In André’s view ballet encourages tolerance and empathy; it accentuates the taking on of a challenge simply for the sake of the challenge itself, while simultaneously embracing one’s continuous growth and strive for betterment. André explains that dance has made her more empathetic in that it forces her to be optimistic; “you show up in the studio every day in order to detect problems in the way you do things but you also believe that you can change them and make them better. I think that that, in a way, is a mindset that leads to a very happy life. You show up each day thinking you can be and do better, it’s a good way to think about things”.

How has your approach to dance developed over the years?

"I think my approach to ballet changed a lot, the way I think about it changed as well. In dance, having built a foundation, sometimes the way to improve means tearing it down and rebuilding every once in a while, because sometimes you stop improving. Those moments are very important and at the same time very difficult, because they force you to work extremely hard. Ballet requires at times making massive and conscious changes; in a sense it’s about maturing. It is about having moments where you look back and reassess the way you do things, how you act and behave in the studio, the way you focus on things, or don’t focus on other things.”

"You show up in the studio every day in order to detect problems in the way you do things but you also believe that you can change them and make them better. I think that that, in a way, is a mindset that leads to a very happy life."

What aspects of dance do you find particularly inspiring?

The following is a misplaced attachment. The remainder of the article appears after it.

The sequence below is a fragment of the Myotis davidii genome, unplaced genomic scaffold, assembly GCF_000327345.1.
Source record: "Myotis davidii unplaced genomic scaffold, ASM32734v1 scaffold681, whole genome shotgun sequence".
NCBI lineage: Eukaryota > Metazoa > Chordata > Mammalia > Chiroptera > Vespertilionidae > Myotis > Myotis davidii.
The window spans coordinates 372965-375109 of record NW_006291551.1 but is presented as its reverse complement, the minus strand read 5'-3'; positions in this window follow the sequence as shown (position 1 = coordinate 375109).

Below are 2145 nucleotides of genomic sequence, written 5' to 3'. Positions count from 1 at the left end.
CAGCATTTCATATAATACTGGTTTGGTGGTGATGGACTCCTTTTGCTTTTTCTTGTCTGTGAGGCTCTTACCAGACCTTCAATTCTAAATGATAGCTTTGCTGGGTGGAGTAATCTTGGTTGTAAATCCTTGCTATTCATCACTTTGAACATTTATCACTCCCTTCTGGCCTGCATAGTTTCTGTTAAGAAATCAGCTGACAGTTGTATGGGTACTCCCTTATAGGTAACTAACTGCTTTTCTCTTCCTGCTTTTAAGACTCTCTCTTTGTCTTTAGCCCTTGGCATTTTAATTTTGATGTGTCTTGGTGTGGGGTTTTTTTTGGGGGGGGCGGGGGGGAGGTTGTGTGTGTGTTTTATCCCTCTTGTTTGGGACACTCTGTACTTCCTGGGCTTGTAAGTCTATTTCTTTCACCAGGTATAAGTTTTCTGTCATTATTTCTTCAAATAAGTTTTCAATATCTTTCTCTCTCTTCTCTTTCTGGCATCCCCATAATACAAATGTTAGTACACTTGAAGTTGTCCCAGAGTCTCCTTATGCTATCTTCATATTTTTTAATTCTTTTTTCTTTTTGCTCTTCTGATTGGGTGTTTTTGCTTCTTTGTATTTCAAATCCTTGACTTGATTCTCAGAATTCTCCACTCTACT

“I really like dancing, to be honest. When you are happy you dance, so in ballet you are essentially perpetuating that moment. For me it is as if you are forcing your body to be at it’s optimum level. You get to express yourself creatively everyday, to know how your body wants to move, and you become very aware of it. I think dancing makes you a conscious person, aware of the space you occupy on this planet. It’s important to know where your body and mind are, I think dance helps with that.”

For André, the most meaningful moments in her career occurred whilst in the process of working towards an objective.”What’s interesting is when I think of the most significant moments they are hardly on stage. There are good performances that I’ve had, but I think a lot of these moments were actually when I was working towards something and achieving it. Having to be better and then becoming that which you wanted to become, moments where you say to yourself — ‘O.K. I am going to have to work very hard and I will get there’. Those moments are the most poignant and significant to me.”

What advice would you give your younger self?